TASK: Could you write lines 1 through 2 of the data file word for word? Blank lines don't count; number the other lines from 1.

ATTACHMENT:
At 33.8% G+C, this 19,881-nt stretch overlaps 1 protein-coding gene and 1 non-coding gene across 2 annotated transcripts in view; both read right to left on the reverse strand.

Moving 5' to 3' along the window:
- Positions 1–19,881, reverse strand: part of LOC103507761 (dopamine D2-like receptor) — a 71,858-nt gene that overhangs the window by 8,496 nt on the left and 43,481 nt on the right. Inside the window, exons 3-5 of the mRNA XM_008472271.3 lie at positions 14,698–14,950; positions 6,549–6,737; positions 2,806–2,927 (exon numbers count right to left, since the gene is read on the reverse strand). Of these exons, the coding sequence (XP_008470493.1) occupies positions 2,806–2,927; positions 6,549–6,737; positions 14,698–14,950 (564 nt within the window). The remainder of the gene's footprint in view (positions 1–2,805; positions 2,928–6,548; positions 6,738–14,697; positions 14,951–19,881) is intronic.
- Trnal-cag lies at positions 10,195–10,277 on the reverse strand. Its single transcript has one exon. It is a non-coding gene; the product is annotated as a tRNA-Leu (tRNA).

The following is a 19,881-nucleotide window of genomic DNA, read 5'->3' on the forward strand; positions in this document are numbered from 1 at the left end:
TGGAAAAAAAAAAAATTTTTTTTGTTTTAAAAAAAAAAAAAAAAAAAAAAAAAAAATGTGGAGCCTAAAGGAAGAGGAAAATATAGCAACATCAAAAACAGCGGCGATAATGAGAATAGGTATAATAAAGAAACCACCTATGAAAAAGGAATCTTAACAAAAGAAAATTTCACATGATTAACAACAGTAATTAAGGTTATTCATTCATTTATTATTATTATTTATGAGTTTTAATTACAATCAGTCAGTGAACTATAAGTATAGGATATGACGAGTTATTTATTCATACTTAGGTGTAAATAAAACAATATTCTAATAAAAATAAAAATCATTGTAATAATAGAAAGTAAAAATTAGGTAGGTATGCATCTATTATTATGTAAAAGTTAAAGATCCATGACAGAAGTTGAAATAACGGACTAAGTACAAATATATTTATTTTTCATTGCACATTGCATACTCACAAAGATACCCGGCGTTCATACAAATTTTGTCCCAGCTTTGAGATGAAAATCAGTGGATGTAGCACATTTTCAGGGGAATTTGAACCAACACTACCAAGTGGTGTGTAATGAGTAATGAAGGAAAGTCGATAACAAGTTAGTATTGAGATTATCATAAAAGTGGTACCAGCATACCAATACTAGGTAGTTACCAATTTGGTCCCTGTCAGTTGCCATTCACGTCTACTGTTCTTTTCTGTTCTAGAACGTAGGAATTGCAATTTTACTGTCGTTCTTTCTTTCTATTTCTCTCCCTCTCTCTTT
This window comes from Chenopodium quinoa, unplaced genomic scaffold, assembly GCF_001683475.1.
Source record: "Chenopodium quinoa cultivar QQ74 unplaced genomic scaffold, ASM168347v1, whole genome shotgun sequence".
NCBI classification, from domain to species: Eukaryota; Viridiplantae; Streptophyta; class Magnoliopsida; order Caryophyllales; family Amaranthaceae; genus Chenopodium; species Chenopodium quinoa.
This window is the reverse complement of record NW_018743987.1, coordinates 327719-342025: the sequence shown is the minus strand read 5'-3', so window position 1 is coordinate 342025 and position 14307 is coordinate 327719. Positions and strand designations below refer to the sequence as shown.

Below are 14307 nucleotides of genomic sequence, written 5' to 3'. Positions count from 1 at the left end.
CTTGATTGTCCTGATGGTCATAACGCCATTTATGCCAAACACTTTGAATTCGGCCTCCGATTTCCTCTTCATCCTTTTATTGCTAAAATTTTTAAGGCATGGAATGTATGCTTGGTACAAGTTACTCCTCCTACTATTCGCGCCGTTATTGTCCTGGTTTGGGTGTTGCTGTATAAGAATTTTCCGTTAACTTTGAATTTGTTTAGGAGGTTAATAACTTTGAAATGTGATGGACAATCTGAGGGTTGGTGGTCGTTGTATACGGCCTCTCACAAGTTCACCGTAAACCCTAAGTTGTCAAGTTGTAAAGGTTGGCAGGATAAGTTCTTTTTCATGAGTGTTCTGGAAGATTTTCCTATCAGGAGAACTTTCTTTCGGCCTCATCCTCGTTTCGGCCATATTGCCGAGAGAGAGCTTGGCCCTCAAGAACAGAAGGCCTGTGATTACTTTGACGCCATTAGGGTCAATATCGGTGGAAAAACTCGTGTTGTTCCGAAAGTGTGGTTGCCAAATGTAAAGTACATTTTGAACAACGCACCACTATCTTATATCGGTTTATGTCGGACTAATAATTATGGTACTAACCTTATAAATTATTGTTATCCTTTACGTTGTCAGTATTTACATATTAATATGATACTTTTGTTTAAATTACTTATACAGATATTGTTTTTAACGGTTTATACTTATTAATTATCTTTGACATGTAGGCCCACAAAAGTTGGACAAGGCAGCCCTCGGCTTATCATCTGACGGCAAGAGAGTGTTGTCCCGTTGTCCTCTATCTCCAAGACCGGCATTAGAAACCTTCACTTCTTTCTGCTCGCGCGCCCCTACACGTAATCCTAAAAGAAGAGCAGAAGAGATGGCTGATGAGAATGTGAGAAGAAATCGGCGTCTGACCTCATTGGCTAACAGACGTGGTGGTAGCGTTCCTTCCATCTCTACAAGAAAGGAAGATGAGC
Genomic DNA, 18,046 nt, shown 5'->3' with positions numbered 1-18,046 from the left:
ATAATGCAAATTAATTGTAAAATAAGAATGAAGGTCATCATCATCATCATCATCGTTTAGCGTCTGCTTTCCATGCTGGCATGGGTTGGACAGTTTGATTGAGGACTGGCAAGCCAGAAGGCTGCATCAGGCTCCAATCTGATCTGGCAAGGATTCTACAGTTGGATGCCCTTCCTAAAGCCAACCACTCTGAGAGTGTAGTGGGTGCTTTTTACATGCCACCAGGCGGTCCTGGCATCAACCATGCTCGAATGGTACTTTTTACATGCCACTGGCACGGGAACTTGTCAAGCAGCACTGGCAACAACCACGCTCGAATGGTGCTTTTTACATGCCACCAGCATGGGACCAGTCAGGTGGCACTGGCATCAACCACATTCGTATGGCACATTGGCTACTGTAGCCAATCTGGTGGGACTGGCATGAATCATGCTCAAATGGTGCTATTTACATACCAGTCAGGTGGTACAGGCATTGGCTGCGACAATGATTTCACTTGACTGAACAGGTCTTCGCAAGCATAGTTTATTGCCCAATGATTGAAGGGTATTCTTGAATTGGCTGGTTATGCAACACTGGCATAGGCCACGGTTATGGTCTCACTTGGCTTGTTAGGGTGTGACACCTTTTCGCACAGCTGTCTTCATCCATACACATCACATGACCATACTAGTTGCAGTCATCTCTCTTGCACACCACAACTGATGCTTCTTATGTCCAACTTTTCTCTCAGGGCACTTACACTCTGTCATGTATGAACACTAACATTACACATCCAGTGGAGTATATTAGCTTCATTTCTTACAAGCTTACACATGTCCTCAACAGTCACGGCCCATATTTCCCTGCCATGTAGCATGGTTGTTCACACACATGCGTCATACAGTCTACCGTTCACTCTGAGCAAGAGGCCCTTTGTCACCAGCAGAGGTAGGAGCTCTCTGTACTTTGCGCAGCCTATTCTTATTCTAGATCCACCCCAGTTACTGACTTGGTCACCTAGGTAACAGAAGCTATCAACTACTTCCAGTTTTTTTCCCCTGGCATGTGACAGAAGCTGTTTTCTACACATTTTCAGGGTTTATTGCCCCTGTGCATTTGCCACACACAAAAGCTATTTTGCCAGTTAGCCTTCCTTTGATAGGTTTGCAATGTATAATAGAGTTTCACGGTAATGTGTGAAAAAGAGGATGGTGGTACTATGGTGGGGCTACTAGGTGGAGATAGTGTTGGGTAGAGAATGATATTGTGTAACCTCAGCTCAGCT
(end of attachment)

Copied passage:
At 33.8% G+C, this 19,881-nt stretch overlaps 1 protein-coding gene and 1 non-coding gene across 2 annotated transcripts in view; both read right to left on the reverse strand.

Moving 5' to 3' along the window: